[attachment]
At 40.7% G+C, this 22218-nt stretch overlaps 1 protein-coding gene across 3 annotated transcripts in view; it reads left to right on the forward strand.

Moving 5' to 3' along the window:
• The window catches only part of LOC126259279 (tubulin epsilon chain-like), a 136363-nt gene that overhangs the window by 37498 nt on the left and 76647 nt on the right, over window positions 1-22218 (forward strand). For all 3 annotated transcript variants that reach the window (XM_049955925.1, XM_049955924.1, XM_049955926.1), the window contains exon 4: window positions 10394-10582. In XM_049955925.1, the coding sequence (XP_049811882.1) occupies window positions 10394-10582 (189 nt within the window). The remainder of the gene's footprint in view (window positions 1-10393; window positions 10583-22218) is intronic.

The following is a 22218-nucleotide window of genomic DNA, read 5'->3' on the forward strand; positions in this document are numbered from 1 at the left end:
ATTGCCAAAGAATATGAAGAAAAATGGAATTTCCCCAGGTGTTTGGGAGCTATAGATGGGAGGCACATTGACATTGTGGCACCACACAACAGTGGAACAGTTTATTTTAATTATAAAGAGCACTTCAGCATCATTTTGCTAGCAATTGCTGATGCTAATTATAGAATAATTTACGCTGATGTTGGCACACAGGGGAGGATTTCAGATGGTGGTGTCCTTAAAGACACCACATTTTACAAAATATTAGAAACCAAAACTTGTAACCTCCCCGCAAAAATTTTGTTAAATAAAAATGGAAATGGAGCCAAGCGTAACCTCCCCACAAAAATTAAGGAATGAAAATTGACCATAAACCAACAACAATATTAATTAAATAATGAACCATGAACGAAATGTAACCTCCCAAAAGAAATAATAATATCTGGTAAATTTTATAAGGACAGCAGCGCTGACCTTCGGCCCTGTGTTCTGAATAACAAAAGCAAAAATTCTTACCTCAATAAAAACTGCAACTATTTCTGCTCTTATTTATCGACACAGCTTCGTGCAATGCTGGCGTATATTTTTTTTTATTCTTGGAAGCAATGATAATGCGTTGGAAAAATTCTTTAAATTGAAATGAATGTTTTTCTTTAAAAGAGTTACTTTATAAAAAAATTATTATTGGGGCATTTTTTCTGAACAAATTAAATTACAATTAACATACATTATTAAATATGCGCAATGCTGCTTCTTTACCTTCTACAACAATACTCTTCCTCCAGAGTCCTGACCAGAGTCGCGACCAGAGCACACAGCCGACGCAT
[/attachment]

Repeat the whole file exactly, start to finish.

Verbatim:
At 40.7% G+C, this 22218-nt stretch overlaps 1 protein-coding gene across 3 annotated transcripts in view; it reads left to right on the forward strand.

Moving 5' to 3' along the window:
• The window catches only part of LOC126259279 (tubulin epsilon chain-like), a 136363-nt gene that overhangs the window by 37498 nt on the left and 76647 nt on the right, over window positions 1-22218 (forward strand). For all 3 annotated transcript variants that reach the window (XM_049955925.1, XM_049955924.1, XM_049955926.1), the window contains exon 4: window positions 10394-10582. In XM_049955925.1, the coding sequence (XP_049811882.1) occupies window positions 10394-10582 (189 nt within the window). The remainder of the gene's footprint in view (window positions 1-10393; window positions 10583-22218) is intronic.

The following is a 22218-nucleotide window of genomic DNA, read 5'->3' on the forward strand; positions in this document are numbered from 1 at the left end:
ATTGCCAAAGAATATGAAGAAAAATGGAATTTCCCCAGGTGTTTGGGAGCTATAGATGGGAGGCACATTGACATTGTGGCACCACACAACAGTGGAACAGTTTATTTTAATTATAAAGAGCACTTCAGCATCATTTTGCTAGCAATTGCTGATGCTAATTATAGAATAATTTACGCTGATGTTGGCACACAGGGGAGGATTTCAGATGGTGGTGTCCTTAAAGACACCACATTTTACAAAATATTAGAAACCAAAACTTGTAACCTCCCCGCAAAAATTTTGTTAAATAAAAATGGAAATGGAGCCAAGCGTAACCTCCCCACAAAAATTAAGGAATGAAAATTGACCATAAACCAACAACAATATTAATTAAATAATGAACCATGAACGAAATGTAACCTCCCAAAAGAAATAATAATATCTGGTAAATTTTATAAGGACAGCAGCGCTGACCTTCGGCCCTGTGTTCTGAATAACAAAAGCAAAAATTCTTACCTCAATAAAAACTGCAACTATTTCTGCTCTTATTTATCGACACAGCTTCGTGCAATGCTGGCGTATATTTTTTTTTATTCTTGGAAGCAATGATAATGCGTTGGAAAAATTCTTTAAATTGAAATGAATGTTTTTCTTTAAAAGAGTTACTTTATAAAAAAATTATTATTGGGGCATTTTTTCTGAACAAATTAAATTACAATTAACATACATTATTAAATATGCGCAATGCTGCTTCTTTACCTTCTACAACAATACTCTTCCTCCAGAGTCCTGACCAGAGTCGCGACCAGAGCACACAGCCGACGCAT